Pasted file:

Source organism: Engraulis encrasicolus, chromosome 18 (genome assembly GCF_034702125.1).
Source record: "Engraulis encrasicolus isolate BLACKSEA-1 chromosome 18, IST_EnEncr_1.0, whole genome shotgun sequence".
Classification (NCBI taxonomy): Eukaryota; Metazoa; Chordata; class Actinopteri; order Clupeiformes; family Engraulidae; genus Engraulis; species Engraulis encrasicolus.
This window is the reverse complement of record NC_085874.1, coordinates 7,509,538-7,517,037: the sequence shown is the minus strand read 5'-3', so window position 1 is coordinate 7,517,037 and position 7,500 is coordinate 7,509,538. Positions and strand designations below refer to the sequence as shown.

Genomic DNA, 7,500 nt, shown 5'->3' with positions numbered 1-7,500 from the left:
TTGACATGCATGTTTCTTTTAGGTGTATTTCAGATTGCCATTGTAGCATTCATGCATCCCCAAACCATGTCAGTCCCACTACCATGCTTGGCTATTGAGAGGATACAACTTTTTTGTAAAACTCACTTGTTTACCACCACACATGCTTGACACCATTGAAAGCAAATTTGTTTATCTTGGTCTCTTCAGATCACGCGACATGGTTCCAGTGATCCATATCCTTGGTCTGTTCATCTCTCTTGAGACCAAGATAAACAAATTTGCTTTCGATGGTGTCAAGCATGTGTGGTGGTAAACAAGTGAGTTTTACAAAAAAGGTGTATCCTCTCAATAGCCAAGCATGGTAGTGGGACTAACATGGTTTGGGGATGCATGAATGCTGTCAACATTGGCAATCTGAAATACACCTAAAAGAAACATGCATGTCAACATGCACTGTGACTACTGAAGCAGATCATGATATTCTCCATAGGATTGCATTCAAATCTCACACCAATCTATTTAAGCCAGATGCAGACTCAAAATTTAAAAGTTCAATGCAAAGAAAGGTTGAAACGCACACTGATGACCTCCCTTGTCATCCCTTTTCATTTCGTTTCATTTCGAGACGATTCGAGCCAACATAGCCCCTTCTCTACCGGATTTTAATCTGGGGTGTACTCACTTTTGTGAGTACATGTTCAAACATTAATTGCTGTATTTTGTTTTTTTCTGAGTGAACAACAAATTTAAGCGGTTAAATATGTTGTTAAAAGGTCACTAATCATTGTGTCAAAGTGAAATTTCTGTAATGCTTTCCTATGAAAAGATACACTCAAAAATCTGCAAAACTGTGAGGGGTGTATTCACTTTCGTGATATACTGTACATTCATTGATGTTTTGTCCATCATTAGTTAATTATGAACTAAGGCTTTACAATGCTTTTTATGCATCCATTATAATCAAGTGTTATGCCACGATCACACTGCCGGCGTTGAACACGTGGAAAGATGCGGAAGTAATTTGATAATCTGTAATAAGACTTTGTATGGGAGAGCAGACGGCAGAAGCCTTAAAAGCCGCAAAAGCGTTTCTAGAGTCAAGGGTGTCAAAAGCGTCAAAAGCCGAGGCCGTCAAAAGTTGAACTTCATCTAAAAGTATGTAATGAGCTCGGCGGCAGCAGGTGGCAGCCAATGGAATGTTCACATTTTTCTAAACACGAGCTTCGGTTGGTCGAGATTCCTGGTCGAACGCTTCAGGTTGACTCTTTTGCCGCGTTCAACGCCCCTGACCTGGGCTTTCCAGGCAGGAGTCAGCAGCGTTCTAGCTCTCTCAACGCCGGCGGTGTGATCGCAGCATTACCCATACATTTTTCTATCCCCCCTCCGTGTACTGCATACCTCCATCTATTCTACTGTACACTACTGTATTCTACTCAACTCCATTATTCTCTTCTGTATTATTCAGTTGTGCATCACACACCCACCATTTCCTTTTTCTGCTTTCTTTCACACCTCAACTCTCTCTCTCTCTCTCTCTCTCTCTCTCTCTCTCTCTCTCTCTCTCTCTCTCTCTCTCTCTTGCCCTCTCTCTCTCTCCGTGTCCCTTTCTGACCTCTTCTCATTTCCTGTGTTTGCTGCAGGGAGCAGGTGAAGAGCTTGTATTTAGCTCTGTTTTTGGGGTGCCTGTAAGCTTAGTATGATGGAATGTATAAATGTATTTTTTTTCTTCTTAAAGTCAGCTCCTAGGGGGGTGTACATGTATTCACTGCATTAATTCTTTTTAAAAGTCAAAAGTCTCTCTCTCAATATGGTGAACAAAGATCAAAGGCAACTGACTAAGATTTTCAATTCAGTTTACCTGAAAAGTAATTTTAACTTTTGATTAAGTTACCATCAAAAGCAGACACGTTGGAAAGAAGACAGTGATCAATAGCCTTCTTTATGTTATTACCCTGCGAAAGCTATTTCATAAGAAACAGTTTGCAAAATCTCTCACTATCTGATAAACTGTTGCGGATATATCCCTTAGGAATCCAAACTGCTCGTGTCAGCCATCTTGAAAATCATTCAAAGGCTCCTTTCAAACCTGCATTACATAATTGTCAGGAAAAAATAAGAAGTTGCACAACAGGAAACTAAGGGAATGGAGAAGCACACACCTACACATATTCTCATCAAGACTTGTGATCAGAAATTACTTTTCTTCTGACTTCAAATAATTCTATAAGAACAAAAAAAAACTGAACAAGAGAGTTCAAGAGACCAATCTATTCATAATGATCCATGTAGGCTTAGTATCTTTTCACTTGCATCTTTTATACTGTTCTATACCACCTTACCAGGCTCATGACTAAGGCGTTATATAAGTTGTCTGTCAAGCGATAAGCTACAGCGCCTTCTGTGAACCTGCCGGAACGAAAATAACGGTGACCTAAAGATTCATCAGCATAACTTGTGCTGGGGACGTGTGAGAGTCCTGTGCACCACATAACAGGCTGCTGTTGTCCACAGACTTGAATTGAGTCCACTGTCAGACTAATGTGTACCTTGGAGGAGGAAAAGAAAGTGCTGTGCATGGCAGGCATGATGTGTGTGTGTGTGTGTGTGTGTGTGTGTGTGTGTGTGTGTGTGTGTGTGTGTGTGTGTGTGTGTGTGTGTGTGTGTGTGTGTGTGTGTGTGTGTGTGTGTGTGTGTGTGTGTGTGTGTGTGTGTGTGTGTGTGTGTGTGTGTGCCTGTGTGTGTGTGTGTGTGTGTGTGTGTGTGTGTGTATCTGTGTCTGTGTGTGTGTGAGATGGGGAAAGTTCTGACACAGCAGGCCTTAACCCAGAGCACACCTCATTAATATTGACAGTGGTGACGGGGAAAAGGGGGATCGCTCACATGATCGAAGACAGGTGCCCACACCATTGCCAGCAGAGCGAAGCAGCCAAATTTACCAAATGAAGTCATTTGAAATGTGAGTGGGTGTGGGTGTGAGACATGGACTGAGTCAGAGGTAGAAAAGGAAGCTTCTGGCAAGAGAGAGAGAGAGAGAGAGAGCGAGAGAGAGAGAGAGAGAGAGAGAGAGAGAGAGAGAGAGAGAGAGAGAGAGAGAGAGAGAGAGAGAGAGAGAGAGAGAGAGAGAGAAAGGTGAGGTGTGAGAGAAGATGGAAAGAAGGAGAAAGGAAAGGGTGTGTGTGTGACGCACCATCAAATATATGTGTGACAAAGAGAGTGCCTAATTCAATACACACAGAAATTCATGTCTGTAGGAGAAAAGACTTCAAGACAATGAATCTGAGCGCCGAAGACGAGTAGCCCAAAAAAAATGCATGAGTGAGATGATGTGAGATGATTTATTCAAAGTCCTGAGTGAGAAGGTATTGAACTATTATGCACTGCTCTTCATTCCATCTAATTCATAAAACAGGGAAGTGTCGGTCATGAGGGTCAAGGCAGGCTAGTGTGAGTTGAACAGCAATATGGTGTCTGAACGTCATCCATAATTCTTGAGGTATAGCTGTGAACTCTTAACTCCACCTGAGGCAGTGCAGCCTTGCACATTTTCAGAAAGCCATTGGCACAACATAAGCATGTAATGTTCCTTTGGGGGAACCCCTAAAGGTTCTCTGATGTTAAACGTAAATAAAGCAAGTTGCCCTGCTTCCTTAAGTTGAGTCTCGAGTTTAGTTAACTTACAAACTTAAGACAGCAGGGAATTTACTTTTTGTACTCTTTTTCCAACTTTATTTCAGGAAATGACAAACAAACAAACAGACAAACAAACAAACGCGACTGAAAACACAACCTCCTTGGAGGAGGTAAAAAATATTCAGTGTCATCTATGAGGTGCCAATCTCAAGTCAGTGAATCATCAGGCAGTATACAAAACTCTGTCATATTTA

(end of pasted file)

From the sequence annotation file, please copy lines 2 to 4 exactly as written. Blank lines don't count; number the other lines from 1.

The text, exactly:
Source record: "Engraulis encrasicolus isolate BLACKSEA-1 chromosome 18, IST_EnEncr_1.0, whole genome shotgun sequence".
Classification (NCBI taxonomy): Eukaryota; Metazoa; Chordata; class Actinopteri; order Clupeiformes; family Engraulidae; genus Engraulis; species Engraulis encrasicolus.
This window is the reverse complement of record NC_085874.1, coordinates 7,509,538-7,517,037: the sequence shown is the minus strand read 5'-3', so window position 1 is coordinate 7,517,037 and position 7,500 is coordinate 7,509,538. Positions and strand designations below refer to the sequence as shown.